10 April, 2008
In January this year, Caroline Flint's suggested reforms in the housing sector to engender a 'something for something' foundation sparked uproar amongst commentators when it was revealed that part of her plans would require tenants to sign up to 'commitment contractors', obliging them to seek employment.
This sparked national debate in which the government faced accusations of being ill-informed and out of touch with the harsh realities that many social families face in today's economic climate.
However, the Chair of the policy group tasked with assessing the feasibility of the Ms Flint's proposals has come forward and announced that the government must move away from its plans to introduce housing sanctions that would use the threat of eviction to compel tenants to seek employment.
Jane Slowey has defended her decision to chair the 'incentive and obligations' policy group, set up by the Housing Minister last month, by insisting that she wants to ensure any debate is not polarized in a way that doesn't reflect the reality of what she's seen to work.
Ms Slowey's support for the idea of committing young people, through their tenancy agreement, to engage with support staff as part of an assisted development scheme, is clear to see through her work as chief executive of The Foyer Federation. An umbrella group which supports young people with their housing needs.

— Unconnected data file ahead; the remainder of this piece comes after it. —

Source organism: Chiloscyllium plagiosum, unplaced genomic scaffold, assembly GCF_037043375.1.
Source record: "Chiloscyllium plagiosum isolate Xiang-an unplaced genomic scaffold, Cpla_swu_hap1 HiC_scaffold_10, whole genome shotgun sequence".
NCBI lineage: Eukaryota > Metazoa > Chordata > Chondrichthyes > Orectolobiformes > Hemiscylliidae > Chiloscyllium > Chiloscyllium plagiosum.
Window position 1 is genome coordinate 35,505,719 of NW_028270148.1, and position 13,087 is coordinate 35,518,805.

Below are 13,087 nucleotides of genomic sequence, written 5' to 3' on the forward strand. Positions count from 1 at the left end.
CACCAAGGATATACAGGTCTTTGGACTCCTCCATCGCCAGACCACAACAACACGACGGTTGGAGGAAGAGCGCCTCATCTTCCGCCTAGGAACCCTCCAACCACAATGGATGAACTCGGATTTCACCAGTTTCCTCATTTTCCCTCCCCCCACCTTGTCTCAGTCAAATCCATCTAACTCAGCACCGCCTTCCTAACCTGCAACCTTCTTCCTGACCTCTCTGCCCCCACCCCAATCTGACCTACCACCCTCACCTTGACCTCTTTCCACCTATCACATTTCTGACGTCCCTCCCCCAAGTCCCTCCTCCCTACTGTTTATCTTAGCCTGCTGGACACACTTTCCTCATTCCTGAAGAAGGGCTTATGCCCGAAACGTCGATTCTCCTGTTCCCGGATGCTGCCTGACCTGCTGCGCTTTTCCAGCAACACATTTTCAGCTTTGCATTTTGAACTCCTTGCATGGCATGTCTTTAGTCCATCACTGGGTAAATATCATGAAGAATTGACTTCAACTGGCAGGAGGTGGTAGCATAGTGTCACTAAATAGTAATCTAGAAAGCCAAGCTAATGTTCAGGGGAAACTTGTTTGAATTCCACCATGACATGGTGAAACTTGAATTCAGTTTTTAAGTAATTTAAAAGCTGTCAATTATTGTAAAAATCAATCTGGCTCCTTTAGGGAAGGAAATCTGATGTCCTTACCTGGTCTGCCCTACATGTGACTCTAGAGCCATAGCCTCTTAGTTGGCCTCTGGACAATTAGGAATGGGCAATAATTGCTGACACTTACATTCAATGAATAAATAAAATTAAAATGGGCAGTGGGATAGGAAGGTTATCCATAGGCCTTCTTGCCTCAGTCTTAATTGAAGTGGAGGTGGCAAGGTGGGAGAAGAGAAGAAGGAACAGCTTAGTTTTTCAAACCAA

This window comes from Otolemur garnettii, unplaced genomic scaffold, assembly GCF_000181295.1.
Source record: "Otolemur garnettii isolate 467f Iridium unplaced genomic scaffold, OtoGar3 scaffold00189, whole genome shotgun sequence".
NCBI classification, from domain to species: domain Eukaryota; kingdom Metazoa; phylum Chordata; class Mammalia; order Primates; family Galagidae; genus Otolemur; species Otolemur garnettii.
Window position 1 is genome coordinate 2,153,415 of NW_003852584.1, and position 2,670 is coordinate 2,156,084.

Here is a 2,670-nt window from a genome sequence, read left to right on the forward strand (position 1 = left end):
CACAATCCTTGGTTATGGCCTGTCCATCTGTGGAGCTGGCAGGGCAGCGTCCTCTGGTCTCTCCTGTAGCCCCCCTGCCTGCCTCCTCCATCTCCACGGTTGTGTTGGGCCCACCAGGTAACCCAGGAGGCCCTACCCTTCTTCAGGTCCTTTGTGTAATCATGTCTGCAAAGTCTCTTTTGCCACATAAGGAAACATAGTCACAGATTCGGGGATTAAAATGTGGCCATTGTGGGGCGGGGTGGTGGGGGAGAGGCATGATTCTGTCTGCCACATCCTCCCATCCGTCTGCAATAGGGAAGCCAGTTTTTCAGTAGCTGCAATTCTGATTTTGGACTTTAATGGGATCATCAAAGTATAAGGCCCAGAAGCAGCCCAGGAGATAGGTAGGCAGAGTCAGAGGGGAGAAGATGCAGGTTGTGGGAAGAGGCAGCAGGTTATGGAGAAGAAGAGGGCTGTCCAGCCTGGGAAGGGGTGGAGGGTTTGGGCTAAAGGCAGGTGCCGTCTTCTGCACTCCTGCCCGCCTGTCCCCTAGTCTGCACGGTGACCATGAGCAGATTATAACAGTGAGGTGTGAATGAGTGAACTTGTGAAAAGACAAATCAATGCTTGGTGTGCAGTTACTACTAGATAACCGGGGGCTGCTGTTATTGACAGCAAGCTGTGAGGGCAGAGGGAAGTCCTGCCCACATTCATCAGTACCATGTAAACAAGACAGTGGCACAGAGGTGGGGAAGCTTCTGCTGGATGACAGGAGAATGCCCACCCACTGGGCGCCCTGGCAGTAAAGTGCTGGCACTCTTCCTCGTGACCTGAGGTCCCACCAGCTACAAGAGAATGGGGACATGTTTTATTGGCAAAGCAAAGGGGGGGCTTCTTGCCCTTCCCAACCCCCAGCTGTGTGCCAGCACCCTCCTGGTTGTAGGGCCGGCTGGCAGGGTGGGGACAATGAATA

However, she is quick to point out that what may work for one group of people may not necessarily translate into success for another group of people. She is uncertain as to whether it could work more broadly – a primary example being the problems that it could create for families with children.
In light of this Ms Slowey has announced that she would use her position to steer the government away from these controversial plans.
'Foyers rarely evict people for non-engagement because if you get the deal right in the first place, most young people want to get out of the situation they're in if they've been homeless or at risk of homelessness.'
Ms Slowey has criticised the 'crude' language adopted by the government in describing the proposed sanctions to social housing and the wrong message that it emits. She maintains that the wording that the government used effectively stated that "if you don't commit to training, you'll lose your tenancy". This is a brand of punishment that Ms Slowey is keen to avoid, insisting that it makes the assumption that people in social housing don't want to better themselves.
The policy group will meet three times between now and the end of June, before presenting their findings and recommendations, however the words of Ms Slowey will be welcomed music to the ears of social tenants. Whether the findings will precipitate a U-turn in the Housing Minister's policy remains to be seen, however social tenants will take heart in learning that they have a new 'representative' fighting their corner.